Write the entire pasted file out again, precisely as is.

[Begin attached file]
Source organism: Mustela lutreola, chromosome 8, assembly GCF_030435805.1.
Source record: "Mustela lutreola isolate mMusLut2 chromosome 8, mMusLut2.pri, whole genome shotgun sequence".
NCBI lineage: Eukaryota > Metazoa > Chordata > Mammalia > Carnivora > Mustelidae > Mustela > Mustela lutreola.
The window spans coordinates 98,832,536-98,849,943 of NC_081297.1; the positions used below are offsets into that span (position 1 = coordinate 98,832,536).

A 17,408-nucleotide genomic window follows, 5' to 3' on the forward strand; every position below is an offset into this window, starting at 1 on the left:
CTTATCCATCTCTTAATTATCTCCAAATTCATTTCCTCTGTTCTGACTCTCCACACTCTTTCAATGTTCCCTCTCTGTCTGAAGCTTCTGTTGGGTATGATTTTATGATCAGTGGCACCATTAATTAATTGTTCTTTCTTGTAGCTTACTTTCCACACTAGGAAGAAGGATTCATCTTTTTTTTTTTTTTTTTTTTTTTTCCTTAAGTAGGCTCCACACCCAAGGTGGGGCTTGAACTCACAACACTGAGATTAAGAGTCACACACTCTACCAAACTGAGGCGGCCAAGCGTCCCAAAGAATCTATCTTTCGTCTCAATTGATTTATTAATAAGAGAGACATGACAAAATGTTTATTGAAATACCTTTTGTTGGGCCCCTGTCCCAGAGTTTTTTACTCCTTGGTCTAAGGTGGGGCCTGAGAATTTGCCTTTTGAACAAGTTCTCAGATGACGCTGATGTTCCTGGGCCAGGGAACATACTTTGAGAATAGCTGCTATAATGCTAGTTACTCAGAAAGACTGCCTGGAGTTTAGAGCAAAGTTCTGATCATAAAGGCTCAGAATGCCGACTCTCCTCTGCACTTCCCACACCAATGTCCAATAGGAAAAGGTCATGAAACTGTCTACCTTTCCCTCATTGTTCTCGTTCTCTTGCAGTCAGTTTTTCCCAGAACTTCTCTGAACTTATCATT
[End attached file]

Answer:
Source organism: Mustela lutreola, chromosome 8, assembly GCF_030435805.1.
Source record: "Mustela lutreola isolate mMusLut2 chromosome 8, mMusLut2.pri, whole genome shotgun sequence".
NCBI lineage: Eukaryota > Metazoa > Chordata > Mammalia > Carnivora > Mustelidae > Mustela > Mustela lutreola.
The window spans coordinates 98,832,536-98,849,943 of NC_081297.1; the positions used below are offsets into that span (position 1 = coordinate 98,832,536).

A 17,408-nucleotide genomic window follows, 5' to 3' on the forward strand; every position below is an offset into this window, starting at 1 on the left:
CTTATCCATCTCTTAATTATCTCCAAATTCATTTCCTCTGTTCTGACTCTCCACACTCTTTCAATGTTCCCTCTCTGTCTGAAGCTTCTGTTGGGTATGATTTTATGATCAGTGGCACCATTAATTAATTGTTCTTTCTTGTAGCTTACTTTCCACACTAGGAAGAAGGATTCATCTTTTTTTTTTTTTTTTTTTTTTTTCCTTAAGTAGGCTCCACACCCAAGGTGGGGCTTGAACTCACAACACTGAGATTAAGAGTCACACACTCTACCAAACTGAGGCGGCCAAGCGTCCCAAAGAATCTATCTTTCGTCTCAATTGATTTATTAATAAGAGAGACATGACAAAATGTTTATTGAAATACCTTTTGTTGGGCCCCTGTCCCAGAGTTTTTTACTCCTTGGTCTAAGGTGGGGCCTGAGAATTTGCCTTTTGAACAAGTTCTCAGATGACGCTGATGTTCCTGGGCCAGGGAACATACTTTGAGAATAGCTGCTATAATGCTAGTTACTCAGAAAGACTGCCTGGAGTTTAGAGCAAAGTTCTGATCATAAAGGCTCAGAATGCCGACTCTCCTCTGCACTTCCCACACCAATGTCCAATAGGAAAAGGTCATGAAACTGTCTACCTTTCCCTCATTGTTCTCGTTCTCTTGCAGTCAGTTTTTCCCAGAACTTCTCTGAACTTATCATT